boylesports golf betting masters,A Pakistani court in Lahore has just dished out a death sentence to a female school principal, judging her to have committed acts of blasphemy. The sentence was handed down by a district and session court to Salma Tanvir on Monday. Tanvir, the principal of a private school in Nishtar Colony, was also mandated to pay a fine of PKR 50,000.
bet365打不开,The case against Tanvir was lodged by the Lahore police in 2013 based on a complaint made by a local cleric. According to reports, Tanvir was accused of using derogatory words against Prophet Mohammad, denying that Prophet Mohammad was the final prophet of Islam and also declaring herself to be the Prophet of Islam.
Her legal counsel had argued that Tanvir was not of sound mind, however, additional district and sessions Judge Mansoor Amhad, who tried the case, disagreed, stating that since Tanvir had displayed the capacity to effectively run a private school, she could not have been mentally compromised. The court also cited a report by the medical board of the Punjab Institute of Mental Health that found the accused fit to face trial. ,volleyball usa
esports fifa predictions,Tanvir was convicted of blasphemy under Section 295-C of the Pakistan Penal Code which reads,
“Use of derogatory remarks, etc, in respect of the Holy Prophet: ,crick 365.bet
for the want of meaning,Whoever by words, either spoken or written, or by visible representation or by any imputation, innuendo, or insinuation, directly or indirectly, defiles the sacred name of the Holy Prophet Muhammad (peace be upon him) shall be punished with death, or imprisonment for life, and shall also be liable to fine.”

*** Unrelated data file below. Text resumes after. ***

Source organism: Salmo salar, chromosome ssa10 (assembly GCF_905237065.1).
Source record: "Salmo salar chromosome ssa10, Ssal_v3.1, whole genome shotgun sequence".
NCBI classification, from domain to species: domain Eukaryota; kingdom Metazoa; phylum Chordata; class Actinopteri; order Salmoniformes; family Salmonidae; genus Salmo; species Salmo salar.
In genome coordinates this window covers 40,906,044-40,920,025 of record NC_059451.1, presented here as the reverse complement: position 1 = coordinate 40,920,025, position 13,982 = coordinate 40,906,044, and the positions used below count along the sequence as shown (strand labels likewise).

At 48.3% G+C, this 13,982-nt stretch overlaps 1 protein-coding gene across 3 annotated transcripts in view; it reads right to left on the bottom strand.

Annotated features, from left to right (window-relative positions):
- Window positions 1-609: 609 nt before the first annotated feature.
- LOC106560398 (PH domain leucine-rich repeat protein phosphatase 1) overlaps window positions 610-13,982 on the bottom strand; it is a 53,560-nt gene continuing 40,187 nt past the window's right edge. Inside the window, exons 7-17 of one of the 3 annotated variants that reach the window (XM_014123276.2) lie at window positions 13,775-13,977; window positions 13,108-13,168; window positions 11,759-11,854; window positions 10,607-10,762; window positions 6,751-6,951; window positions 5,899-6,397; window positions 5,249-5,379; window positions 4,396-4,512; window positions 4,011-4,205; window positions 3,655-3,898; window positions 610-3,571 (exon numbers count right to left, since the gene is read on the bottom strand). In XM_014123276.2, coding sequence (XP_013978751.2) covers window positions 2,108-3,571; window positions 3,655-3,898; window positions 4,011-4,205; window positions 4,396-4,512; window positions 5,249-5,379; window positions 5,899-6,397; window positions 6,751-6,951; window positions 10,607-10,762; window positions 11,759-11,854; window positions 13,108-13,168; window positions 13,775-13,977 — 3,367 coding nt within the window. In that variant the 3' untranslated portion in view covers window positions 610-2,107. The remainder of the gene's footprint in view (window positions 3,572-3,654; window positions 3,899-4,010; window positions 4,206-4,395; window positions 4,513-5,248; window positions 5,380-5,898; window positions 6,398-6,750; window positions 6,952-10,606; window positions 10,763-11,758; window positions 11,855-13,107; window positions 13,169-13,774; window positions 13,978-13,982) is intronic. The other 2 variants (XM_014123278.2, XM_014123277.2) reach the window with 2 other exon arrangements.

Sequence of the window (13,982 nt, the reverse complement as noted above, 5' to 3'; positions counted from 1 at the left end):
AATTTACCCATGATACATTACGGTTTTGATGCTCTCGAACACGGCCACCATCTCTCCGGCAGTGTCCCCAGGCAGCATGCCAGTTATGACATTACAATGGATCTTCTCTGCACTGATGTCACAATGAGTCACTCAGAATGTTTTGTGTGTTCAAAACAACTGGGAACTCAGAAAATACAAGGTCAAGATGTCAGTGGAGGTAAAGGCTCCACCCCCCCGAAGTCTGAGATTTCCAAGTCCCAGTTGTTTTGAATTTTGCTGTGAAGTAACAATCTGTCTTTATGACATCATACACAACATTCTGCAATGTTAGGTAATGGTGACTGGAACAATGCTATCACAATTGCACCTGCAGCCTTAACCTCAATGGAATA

Pakistan's regressive blasphemy laws have been the subject of intense debate. When the country came into existence following the partition of India in 1947, Pakistan inherited laws relating to offences against religion originally codified by India's British rules in 1860. ,crick 365.bet
However, under the regime of General Zia-ul-Haq between 1977 and 1988, these laws were further strengthened and amended in line with Islam. The new clauses criminalised defiling the Holy Quran, using derogatory language against Prophet Mohammad, or using similar language against specific religious figures.
Since then, the number of blasphemy cases in Pakistan has soared despite any person yet to be executed for blasphemy. According to data from the National Commission for Justice and Peace (NCJP), between 1987 and 2018, 776 Muslims, 505 Ahmadis, 229 Christian and 30 Hindus have been accused under various blasphemy-related clauses. ,bet365打不开
The majority of these cases pertain to the alleged desecration of the Koran. Critics of Pakistan's blasphemy laws have also pointed to the disproportionate number of cases against minorities and evidence of their misuse. As recently as April this year, the European Parliament condemned the country's laws, passing a joint motion for reforming of Pakistan's laws, citing the case of a Christain couple who was sentenced to death by hanging by a Pakistani court in 2013. ,showlion.com
1xbet mobile app iphone,But despite little clarity over what religious scripture was invoked in the codification of Pakistan's blasphemy laws, they continue to retain support from large sections of the population, and most notably Pakistan's right-wing political parties. Although no executions have been carried out under these laws, an Al Jazeera report notes that, at least, 77 people have been the victim of extrajudicial killings related to Pakistan's blasphemy laws since 1990.